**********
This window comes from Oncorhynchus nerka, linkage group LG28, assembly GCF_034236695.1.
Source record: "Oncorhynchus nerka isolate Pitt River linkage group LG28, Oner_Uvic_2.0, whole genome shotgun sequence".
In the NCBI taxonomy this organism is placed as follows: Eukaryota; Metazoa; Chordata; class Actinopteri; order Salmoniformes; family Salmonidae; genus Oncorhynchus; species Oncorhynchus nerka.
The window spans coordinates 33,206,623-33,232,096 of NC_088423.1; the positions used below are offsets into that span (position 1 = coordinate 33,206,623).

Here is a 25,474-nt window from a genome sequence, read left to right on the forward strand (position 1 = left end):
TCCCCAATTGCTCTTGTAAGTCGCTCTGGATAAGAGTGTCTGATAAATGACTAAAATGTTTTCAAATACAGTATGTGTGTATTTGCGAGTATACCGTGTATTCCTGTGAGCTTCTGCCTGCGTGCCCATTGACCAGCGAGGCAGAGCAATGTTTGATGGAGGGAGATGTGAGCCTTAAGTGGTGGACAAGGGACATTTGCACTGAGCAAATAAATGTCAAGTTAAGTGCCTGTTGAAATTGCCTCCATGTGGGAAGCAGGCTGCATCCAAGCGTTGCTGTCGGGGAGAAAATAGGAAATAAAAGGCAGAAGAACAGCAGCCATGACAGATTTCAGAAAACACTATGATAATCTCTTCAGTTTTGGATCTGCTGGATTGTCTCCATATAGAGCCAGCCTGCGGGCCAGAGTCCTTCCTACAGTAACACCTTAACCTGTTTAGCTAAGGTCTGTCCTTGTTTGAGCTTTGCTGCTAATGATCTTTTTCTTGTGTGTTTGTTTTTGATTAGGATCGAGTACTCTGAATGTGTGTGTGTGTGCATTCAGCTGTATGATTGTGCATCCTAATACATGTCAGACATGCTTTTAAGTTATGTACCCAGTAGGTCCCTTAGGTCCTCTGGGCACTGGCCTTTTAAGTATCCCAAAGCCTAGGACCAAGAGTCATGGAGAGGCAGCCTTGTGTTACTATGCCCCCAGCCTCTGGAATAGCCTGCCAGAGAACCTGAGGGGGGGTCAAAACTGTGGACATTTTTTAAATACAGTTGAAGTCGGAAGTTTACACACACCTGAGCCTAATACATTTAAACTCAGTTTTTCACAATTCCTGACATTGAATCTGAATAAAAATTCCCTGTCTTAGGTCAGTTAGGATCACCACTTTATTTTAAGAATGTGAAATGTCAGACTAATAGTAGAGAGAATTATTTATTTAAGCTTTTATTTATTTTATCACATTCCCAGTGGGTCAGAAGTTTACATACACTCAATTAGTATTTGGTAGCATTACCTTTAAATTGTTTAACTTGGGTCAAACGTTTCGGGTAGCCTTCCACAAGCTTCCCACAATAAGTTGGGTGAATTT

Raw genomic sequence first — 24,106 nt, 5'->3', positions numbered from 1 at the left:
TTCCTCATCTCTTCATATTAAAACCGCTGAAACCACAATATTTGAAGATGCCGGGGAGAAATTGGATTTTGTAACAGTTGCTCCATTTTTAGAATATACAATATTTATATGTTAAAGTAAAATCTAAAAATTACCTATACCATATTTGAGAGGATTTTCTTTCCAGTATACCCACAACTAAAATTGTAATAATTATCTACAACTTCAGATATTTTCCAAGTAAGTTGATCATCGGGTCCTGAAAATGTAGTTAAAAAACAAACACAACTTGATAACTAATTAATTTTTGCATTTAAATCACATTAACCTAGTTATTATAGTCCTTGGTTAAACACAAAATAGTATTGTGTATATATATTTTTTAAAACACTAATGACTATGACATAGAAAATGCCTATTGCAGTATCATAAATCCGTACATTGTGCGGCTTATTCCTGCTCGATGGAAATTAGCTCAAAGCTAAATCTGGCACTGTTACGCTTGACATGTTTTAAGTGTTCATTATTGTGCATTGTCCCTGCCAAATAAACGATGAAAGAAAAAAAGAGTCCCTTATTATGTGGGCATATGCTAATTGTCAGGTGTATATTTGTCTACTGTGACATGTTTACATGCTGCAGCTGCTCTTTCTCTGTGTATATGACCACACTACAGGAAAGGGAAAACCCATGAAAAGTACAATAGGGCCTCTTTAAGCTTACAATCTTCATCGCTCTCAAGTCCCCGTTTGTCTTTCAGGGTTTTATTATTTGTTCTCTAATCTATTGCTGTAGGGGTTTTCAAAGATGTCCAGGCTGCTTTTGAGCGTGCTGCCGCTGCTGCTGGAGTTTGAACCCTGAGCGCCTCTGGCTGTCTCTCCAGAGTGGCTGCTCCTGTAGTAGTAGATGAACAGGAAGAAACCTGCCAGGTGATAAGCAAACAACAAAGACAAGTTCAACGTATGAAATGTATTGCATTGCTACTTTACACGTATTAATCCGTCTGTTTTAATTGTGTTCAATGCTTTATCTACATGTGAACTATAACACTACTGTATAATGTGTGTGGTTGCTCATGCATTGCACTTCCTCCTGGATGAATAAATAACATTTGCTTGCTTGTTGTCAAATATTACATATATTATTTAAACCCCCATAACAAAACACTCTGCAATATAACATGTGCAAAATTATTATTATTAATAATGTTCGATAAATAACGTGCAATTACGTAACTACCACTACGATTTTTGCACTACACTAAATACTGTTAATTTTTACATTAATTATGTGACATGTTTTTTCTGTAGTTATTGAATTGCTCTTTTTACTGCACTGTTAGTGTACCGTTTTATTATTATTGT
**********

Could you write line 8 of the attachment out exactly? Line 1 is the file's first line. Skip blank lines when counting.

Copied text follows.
TTCCTCATCTCTTCATATTAAAACCGCTGAAACCACAATATTTGAAGATGCCGGGGAGAAATTGGATTTTGTAACAGTTGCTCCATTTTTAGAATATACAATATTTATATGTTAAAGTAAAATCTAAAAATTACCTATACCATATTTGAGAGGATTTTCTTTCCAGTATACCCACAACTAAAATTGTAATAATTATCTACAACTTCAGATATTTTCCAAGTAAGTTGATCATCGGGTCCTGAAAATGTAGTTAAAAAACAAACACAACTTGATAACTAATTAATTTTTGCATTTAAATCACATTAACCTAGTTATTATAGTCCTTGGTTAAACACAAAATAGTATTGTGTATATATATTTTTTAAAACACTAATGACTATGACATAGAAAATGCCTATTGCAGTATCATAAATCCGTACATTGTGCGGCTTATTCCTGCTCGATGGAAATTAGCTCAAAGCTAAATCTGGCACTGTTACGCTTGACATGTTTTAAGTGTTCATTATTGTGCATTGTCCCTGCCAAATAAACGATGAAAGAAAAAAAGAGTCCCTTATTATGTGGGCATATGCTAATTGTCAGGTGTATATTTGTCTACTGTGACATGTTTACATGCTGCAGCTGCTCTTTCTCTGTGTATATGACCACACTACAGGAAAGGGAAAACCCATGAAAAGTACAATAGGGCCTCTTTAAGCTTACAATCTTCATCGCTCTCAAGTCCCCGTTTGTCTTTCAGGGTTTTATTATTTGTTCTCTAATCTATTGCTGTAGGGGTTTTCAAAGATGTCCAGGCTGCTTTTGAGCGTGCTGCCGCTGCTGCTGGAGTTTGAACCCTGAGCGCCTCTGGCTGTCTCTCCAGAGTGGCTGCTCCTGTAGTAGTAGATGAACAGGAAGAAACCTGCCAGGTGATAAGCAAACAACAAAGACAAGTTCAACGTATGAAATGTATTGCATTGCTACTTTACACGTATTAATCCGTCTGTTTTAATTGTGTTCAATGCTTTATCTACATGTGAACTATAACACTACTGTATAATGTGTGTGGTTGCTCATGCATTGCACTTCCTCCTGGATGAATAAATAACATTTGCTTGCTTGTTGTCAAATATTACATATATTATTTAAACCCCCATAACAAAACACTCTGCAATATAACATGTGCAAAATTATTATTATTAATAATGTTCGATAAATAACGTGCAATTACGTAACTACCACTACGATTTTTGCACTACACTAAATACTGTTAATTTTTACATTAATTATGTGACATGTTTTTTCTGTAGTTATTGAATTGCTCTTTTTACTGCACTGTTAGTGTACCGTTTTATTATTATTGT